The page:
"I'm inspired by the African representation of deities. The Nigerian Ife culture specifically created sculptures that combined the natural features of actual leaders and a spiritual ideal. With my latest self-portraits, I'm exploring the role of an artist as a sort of deity." So Kip Omolade told Ron English in Juxtapoz in the Winter 2018 issue a few years back. There are many ways to describe Kip's work at a first glance, especially on a computer or smart phone screen, one of which the works either look digital or almost like 3D models. No, these are paintings, and as Ron English noted, he was "mesmerized by reflective surfaces and fully understand the complexities of painting oil on canvas to mimic light on metal."

The Diovadiova - Avoid a Void is a pop-up exhibition of new work by Kip Omolade. His latest hyperreal oil paintings of chrome sculptures on 13-15 feet long canvases examine mortality and human relationships.

The show’s title Diovadiova refers to Omolade’s merging of dio, the Italian word for god, and diva, the historical word for goddess. Initially the portrait series examined luxury, beauty and the relationship between celebrities and deities. Omolade has also used Diovadiova self-portraits to investigate his identity as an African American man. He has consistently used single subjects positioned against brightly colored backgrounds to convey his ideas about the universal masks we all wear. However, in The Diovadiova – Avoid a Void Omolade has included multiple subjects in individual paintings for the first time. He states, “The masks have become mythological characters having conversations about humanity. I see them as deities pondering age old questions about birth, life, death, identity and love.”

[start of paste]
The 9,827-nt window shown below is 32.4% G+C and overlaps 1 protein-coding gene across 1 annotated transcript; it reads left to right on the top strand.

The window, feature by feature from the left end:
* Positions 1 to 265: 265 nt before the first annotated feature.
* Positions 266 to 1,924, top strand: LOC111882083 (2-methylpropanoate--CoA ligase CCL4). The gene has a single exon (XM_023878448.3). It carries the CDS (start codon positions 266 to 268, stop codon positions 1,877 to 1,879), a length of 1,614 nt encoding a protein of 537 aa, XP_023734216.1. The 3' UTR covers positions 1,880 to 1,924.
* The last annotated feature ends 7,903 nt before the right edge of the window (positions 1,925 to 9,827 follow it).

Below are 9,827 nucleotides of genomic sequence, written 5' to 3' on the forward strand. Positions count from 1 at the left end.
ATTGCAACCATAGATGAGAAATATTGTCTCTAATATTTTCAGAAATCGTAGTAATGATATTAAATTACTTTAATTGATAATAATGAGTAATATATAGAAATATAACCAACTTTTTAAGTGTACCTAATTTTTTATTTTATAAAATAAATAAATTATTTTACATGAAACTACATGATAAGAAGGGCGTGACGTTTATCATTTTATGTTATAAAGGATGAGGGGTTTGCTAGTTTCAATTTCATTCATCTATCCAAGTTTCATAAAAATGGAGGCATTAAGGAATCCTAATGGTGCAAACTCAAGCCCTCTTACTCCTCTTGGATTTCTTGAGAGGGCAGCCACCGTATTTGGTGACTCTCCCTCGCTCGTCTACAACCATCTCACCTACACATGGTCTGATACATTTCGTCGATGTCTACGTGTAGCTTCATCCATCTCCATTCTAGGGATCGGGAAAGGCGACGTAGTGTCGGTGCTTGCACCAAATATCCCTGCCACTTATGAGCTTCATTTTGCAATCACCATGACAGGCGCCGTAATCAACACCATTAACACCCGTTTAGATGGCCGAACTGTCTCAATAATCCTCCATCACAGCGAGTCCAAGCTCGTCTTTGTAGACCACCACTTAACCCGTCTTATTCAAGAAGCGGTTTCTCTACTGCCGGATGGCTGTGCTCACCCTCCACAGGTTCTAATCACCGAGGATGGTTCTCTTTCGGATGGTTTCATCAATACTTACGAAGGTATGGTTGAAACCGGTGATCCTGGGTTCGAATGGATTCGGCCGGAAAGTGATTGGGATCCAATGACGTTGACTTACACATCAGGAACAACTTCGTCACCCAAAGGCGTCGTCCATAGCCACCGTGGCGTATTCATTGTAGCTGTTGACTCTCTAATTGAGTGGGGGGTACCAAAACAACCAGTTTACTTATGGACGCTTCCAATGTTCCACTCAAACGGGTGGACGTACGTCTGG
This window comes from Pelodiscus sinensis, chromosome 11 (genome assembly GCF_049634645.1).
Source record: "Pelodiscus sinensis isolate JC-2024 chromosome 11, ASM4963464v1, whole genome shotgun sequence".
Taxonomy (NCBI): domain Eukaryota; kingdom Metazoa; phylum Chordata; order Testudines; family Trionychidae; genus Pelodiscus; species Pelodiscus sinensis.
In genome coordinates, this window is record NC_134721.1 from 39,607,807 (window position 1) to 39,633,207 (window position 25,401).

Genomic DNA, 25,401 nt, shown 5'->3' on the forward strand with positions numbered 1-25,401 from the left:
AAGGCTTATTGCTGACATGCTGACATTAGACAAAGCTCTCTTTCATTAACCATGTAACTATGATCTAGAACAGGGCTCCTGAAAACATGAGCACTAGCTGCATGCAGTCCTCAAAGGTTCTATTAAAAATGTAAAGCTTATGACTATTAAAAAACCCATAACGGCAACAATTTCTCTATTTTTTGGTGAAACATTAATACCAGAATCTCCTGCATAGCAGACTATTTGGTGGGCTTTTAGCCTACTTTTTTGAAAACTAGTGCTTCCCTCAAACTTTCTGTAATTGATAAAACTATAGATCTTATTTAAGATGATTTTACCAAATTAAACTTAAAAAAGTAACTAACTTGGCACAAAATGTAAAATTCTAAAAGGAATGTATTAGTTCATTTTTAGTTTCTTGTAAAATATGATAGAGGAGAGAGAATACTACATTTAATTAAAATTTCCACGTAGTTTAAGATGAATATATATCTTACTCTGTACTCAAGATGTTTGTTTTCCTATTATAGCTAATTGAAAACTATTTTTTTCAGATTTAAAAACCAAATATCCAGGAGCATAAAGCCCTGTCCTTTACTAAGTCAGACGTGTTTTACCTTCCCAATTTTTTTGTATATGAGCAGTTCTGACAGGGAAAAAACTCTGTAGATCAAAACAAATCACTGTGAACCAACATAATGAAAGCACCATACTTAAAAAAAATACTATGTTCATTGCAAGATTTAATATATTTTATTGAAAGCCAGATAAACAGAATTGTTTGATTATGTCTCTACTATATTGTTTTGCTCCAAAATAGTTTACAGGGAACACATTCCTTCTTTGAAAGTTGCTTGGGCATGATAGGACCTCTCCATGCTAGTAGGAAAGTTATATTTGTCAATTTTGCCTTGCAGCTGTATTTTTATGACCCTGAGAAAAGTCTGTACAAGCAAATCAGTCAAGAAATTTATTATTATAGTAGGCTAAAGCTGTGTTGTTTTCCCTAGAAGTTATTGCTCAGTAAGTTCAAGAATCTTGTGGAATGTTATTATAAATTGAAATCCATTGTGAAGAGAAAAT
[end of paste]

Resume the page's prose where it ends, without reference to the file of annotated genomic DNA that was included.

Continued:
Omolade’s labor-intensive process involves making a mold of each model’s face, reworking the plaster cast, producing a version in resin and adding a chrome layer with artificial eyelashes. The final sculpture then serves as a model for the hyper realistic oil painting which may take several months to complete. The technique is a historical link between The Diovadiova and ancient African sculpture, such as Ife bronze heads which were also made from a casting method and required highly skilled craftsmanship. Like the Ife sculptures, Omolade’s new paintings use images of faces to portray what it means to be human.

Stay tuned to Kip Omolade's IG for updates throughout the summer.